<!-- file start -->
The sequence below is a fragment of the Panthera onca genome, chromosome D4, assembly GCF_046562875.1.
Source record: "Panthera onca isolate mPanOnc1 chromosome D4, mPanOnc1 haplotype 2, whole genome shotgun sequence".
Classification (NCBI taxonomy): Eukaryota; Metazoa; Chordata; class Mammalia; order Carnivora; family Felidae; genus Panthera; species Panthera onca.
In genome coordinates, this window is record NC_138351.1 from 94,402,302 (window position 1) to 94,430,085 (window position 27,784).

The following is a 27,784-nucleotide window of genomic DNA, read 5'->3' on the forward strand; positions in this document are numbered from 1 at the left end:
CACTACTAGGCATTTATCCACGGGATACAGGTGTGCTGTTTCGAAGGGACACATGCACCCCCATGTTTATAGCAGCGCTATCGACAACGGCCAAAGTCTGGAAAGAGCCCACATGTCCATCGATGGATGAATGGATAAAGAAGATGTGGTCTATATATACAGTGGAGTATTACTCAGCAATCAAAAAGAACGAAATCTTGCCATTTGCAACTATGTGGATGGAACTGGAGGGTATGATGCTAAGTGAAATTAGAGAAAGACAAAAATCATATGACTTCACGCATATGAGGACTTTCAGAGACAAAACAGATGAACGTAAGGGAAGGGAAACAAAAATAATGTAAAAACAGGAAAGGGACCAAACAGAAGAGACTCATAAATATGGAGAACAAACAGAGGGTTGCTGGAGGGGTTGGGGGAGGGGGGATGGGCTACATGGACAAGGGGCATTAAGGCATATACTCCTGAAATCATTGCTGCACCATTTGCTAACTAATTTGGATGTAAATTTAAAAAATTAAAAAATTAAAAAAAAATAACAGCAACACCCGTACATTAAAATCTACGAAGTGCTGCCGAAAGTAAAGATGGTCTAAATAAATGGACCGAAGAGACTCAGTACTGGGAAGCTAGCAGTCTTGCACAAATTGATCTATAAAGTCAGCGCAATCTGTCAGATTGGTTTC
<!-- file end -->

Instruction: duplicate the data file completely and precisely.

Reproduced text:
The sequence below is a fragment of the Panthera onca genome, chromosome D4, assembly GCF_046562875.1.
Source record: "Panthera onca isolate mPanOnc1 chromosome D4, mPanOnc1 haplotype 2, whole genome shotgun sequence".
Classification (NCBI taxonomy): Eukaryota; Metazoa; Chordata; class Mammalia; order Carnivora; family Felidae; genus Panthera; species Panthera onca.
In genome coordinates, this window is record NC_138351.1 from 94,402,302 (window position 1) to 94,430,085 (window position 27,784).

The following is a 27,784-nucleotide window of genomic DNA, read 5'->3' on the forward strand; positions in this document are numbered from 1 at the left end:
CACTACTAGGCATTTATCCACGGGATACAGGTGTGCTGTTTCGAAGGGACACATGCACCCCCATGTTTATAGCAGCGCTATCGACAACGGCCAAAGTCTGGAAAGAGCCCACATGTCCATCGATGGATGAATGGATAAAGAAGATGTGGTCTATATATACAGTGGAGTATTACTCAGCAATCAAAAAGAACGAAATCTTGCCATTTGCAACTATGTGGATGGAACTGGAGGGTATGATGCTAAGTGAAATTAGAGAAAGACAAAAATCATATGACTTCACGCATATGAGGACTTTCAGAGACAAAACAGATGAACGTAAGGGAAGGGAAACAAAAATAATGTAAAAACAGGAAAGGGACCAAACAGAAGAGACTCATAAATATGGAGAACAAACAGAGGGTTGCTGGAGGGGTTGGGGGAGGGGGGATGGGCTACATGGACAAGGGGCATTAAGGCATATACTCCTGAAATCATTGCTGCACCATTTGCTAACTAATTTGGATGTAAATTTAAAAAATTAAAAAATTAAAAAAAAATAACAGCAACACCCGTACATTAAAATCTACGAAGTGCTGCCGAAAGTAAAGATGGTCTAAATAAATGGACCGAAGAGACTCAGTACTGGGAAGCTAGCAGTCTTGCACAAATTGATCTATAAAGTCAGCGCAATCTGTCAGATTGGTTTC